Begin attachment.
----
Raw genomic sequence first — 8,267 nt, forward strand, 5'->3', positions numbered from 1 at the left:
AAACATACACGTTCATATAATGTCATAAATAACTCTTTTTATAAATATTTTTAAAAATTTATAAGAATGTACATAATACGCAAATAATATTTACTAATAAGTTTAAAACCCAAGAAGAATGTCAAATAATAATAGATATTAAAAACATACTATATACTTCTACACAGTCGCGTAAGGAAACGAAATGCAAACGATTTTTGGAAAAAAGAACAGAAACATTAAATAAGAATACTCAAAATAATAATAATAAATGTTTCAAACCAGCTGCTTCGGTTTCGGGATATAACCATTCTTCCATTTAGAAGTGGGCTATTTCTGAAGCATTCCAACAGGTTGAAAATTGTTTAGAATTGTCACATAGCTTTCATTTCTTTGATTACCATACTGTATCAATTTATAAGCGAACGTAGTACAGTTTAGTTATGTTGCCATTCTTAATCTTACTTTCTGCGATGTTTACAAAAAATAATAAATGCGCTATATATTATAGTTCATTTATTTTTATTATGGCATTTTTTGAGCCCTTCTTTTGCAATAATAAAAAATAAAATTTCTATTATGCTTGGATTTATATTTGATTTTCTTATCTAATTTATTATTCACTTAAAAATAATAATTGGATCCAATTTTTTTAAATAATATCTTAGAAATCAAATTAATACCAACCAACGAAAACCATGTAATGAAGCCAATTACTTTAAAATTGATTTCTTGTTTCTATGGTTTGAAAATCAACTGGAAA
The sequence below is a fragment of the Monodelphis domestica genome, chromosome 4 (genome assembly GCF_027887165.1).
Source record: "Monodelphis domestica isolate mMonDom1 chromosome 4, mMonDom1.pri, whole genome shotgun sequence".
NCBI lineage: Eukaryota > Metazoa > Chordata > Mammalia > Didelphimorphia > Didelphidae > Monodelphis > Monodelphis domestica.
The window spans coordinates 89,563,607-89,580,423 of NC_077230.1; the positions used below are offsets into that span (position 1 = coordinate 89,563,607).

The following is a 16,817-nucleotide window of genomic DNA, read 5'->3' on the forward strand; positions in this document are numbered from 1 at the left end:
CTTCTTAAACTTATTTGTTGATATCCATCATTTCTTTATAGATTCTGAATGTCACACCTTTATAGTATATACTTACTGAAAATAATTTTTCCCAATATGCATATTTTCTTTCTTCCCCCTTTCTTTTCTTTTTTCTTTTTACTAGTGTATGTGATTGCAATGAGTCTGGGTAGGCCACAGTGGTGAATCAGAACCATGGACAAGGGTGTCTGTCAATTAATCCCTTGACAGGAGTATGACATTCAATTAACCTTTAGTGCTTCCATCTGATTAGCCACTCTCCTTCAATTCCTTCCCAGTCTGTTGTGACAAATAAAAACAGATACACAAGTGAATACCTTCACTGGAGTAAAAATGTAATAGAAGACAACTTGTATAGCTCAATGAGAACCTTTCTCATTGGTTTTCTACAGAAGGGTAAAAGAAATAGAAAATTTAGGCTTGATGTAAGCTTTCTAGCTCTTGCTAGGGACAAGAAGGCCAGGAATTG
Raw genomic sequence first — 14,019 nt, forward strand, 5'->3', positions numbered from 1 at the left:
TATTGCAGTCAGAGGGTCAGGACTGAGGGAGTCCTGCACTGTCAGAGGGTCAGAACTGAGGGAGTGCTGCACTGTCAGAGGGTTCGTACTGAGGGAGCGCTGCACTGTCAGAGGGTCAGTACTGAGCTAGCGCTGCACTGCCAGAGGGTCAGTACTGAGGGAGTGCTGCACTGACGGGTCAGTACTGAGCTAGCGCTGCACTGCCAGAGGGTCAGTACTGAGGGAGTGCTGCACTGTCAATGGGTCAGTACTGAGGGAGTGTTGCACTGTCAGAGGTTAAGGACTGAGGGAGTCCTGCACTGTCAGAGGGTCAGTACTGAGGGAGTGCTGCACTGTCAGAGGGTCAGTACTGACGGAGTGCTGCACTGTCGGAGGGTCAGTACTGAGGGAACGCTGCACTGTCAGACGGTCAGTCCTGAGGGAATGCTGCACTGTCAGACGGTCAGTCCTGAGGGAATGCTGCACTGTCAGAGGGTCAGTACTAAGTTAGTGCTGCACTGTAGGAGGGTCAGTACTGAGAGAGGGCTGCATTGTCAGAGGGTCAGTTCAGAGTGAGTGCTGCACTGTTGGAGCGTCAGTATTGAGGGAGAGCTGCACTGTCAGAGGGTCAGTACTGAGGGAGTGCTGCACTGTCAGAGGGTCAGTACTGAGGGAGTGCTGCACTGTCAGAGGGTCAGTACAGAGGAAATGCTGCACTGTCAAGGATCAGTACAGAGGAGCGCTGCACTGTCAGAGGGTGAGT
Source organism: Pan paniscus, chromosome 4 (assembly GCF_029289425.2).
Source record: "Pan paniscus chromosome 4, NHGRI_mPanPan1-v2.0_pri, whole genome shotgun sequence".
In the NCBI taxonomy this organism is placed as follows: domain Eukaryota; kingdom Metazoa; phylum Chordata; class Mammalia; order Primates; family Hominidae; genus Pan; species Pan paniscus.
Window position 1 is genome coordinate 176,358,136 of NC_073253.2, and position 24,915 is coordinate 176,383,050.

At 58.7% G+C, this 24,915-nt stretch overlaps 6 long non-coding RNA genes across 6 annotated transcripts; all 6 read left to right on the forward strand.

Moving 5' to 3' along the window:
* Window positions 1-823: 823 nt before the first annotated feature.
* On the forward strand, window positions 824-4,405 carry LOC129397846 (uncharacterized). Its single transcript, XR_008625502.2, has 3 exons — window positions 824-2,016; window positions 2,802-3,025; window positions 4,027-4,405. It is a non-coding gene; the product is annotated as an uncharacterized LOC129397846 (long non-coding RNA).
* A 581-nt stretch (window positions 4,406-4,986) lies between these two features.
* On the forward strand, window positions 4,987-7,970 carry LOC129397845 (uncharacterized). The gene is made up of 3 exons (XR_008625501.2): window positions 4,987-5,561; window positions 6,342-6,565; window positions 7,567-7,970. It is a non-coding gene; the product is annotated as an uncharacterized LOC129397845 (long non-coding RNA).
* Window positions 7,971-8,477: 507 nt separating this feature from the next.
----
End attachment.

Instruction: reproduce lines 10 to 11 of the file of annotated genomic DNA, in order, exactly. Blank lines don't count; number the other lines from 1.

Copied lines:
TATTGCAGTCAGAGGGTCAGGACTGAGGGAGTCCTGCACTGTCAGAGGGTCAGAACTGAGGGAGTGCTGCACTGTCAGAGGGTTCGTACTGAGGGAGCGCTGCACTGTCAGAGGGTCAGTACTGAGCTAGCGCTGCACTGCCAGAGGGTCAGTACTGAGGGAGTGCTGCACTGACGGGTCAGTACTGAGCTAGCGCTGCACTGCCAGAGGGTCAGTACTGAGGGAGTGCTGCACTGTCAATGGGTCAGTACTGAGGGAGTGTTGCACTGTCAGAGGTTAAGGACTGAGGGAGTCCTGCACTGTCAGAGGGTCAGTACTGAGGGAGTGCTGCACTGTCAGAGGGTCAGTACTGACGGAGTGCTGCACTGTCGGAGGGTCAGTACTGAGGGAACGCTGCACTGTCAGACGGTCAGTCCTGAGGGAATGCTGCACTGTCAGACGGTCAGTCCTGAGGGAATGCTGCACTGTCAGAGGGTCAGTACTAAGTTAGTGCTGCACTGTAGGAGGGTCAGTACTGAGAGAGGGCTGCATTGTCAGAGGGTCAGTTCAGAGTGAGTGCTGCACTGTTGGAGCGTCAGTATTGAGGGAGAGCTGCACTGTCAGAGGGTCAGTACTGAGGGAGTGCTGCACTGTCAGAGGGTCAGTACTGAGGGAGTGCTGCACTGTCAGAGGGTCAGTACAGAGGAAATGCTGCACTGTCAAGGATCAGTACAGAGGAGCGCTGCACTGTCAGAGGGTGAGT
Source organism: Pan paniscus, chromosome 4 (assembly GCF_029289425.2).